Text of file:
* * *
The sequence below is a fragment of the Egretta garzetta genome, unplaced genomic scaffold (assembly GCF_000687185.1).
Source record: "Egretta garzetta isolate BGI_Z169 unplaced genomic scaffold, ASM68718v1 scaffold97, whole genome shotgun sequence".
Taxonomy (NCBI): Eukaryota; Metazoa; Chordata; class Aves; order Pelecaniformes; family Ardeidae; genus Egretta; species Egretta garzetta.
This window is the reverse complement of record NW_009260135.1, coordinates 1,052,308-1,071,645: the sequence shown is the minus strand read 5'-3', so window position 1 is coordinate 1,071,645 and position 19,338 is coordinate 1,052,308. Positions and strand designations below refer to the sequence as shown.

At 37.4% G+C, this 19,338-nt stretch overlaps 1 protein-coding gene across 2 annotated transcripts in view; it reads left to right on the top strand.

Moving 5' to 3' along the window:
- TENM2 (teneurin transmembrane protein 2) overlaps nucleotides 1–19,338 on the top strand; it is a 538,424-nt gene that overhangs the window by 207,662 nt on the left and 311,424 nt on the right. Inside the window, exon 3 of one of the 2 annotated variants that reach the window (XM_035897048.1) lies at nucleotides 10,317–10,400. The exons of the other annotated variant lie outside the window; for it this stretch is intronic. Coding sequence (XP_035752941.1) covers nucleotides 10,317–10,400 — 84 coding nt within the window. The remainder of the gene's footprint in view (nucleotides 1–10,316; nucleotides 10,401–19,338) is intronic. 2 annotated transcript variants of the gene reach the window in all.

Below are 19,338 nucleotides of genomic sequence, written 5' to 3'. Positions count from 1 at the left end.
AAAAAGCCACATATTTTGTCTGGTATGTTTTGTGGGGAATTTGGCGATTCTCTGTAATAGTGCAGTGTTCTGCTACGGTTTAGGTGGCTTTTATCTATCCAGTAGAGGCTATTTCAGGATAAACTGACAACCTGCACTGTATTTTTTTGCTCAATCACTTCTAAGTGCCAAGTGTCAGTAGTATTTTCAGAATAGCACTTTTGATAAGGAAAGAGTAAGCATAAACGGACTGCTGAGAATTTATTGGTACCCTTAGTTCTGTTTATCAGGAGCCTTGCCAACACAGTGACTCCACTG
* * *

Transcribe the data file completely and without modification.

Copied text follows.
The sequence below is a fragment of the Egretta garzetta genome, unplaced genomic scaffold (assembly GCF_000687185.1).
Source record: "Egretta garzetta isolate BGI_Z169 unplaced genomic scaffold, ASM68718v1 scaffold97, whole genome shotgun sequence".
Taxonomy (NCBI): Eukaryota; Metazoa; Chordata; class Aves; order Pelecaniformes; family Ardeidae; genus Egretta; species Egretta garzetta.
This window is the reverse complement of record NW_009260135.1, coordinates 1,052,308-1,071,645: the sequence shown is the minus strand read 5'-3', so window position 1 is coordinate 1,071,645 and position 19,338 is coordinate 1,052,308. Positions and strand designations below refer to the sequence as shown.

At 37.4% G+C, this 19,338-nt stretch overlaps 1 protein-coding gene across 2 annotated transcripts in view; it reads left to right on the top strand.

Moving 5' to 3' along the window:
- TENM2 (teneurin transmembrane protein 2) overlaps nucleotides 1–19,338 on the top strand; it is a 538,424-nt gene that overhangs the window by 207,662 nt on the left and 311,424 nt on the right. Inside the window, exon 3 of one of the 2 annotated variants that reach the window (XM_035897048.1) lies at nucleotides 10,317–10,400. The exons of the other annotated variant lie outside the window; for it this stretch is intronic. Coding sequence (XP_035752941.1) covers nucleotides 10,317–10,400 — 84 coding nt within the window. The remainder of the gene's footprint in view (nucleotides 1–10,316; nucleotides 10,401–19,338) is intronic. 2 annotated transcript variants of the gene reach the window in all.

Below are 19,338 nucleotides of genomic sequence, written 5' to 3'. Positions count from 1 at the left end.
AAAAAGCCACATATTTTGTCTGGTATGTTTTGTGGGGAATTTGGCGATTCTCTGTAATAGTGCAGTGTTCTGCTACGGTTTAGGTGGCTTTTATCTATCCAGTAGAGGCTATTTCAGGATAAACTGACAACCTGCACTGTATTTTTTTGCTCAATCACTTCTAAGTGCCAAGTGTCAGTAGTATTTTCAGAATAGCACTTTTGATAAGGAAAGAGTAAGCATAAACGGACTGCTGAGAATTTATTGGTACCCTTAGTTCTGTTTATCAGGAGCCTTGCCAACACAGTGACTCCACTG